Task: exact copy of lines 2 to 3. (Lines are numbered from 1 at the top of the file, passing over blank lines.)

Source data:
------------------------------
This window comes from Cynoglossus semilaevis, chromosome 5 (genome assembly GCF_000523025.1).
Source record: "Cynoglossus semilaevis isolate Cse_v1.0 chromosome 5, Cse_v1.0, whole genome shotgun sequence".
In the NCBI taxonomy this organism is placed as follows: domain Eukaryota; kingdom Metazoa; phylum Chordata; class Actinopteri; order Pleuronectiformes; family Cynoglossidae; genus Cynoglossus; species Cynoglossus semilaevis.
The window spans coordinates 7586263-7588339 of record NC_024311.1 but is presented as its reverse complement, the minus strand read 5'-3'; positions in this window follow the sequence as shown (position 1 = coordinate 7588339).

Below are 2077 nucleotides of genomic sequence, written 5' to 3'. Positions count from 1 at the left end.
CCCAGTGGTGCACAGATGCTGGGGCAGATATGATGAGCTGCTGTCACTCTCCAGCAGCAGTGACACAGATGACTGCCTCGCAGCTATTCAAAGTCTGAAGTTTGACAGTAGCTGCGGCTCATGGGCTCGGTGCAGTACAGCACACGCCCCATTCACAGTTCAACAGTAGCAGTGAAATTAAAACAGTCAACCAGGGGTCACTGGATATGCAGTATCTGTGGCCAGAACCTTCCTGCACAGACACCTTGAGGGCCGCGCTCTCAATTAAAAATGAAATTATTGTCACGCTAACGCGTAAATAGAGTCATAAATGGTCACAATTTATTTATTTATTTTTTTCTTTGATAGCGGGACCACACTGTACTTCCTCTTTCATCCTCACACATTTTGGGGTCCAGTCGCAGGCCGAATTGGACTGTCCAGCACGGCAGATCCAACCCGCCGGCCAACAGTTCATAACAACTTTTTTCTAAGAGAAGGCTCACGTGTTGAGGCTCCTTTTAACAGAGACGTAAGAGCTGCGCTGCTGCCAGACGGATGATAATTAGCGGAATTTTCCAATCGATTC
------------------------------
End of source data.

Source record: "Cynoglossus semilaevis isolate Cse_v1.0 chromosome 5, Cse_v1.0, whole genome shotgun sequence".
In the NCBI taxonomy this organism is placed as follows: domain Eukaryota; kingdom Metazoa; phylum Chordata; class Actinopteri; order Pleuronectiformes; family Cynoglossidae; genus Cynoglossus; species Cynoglossus semilaevis.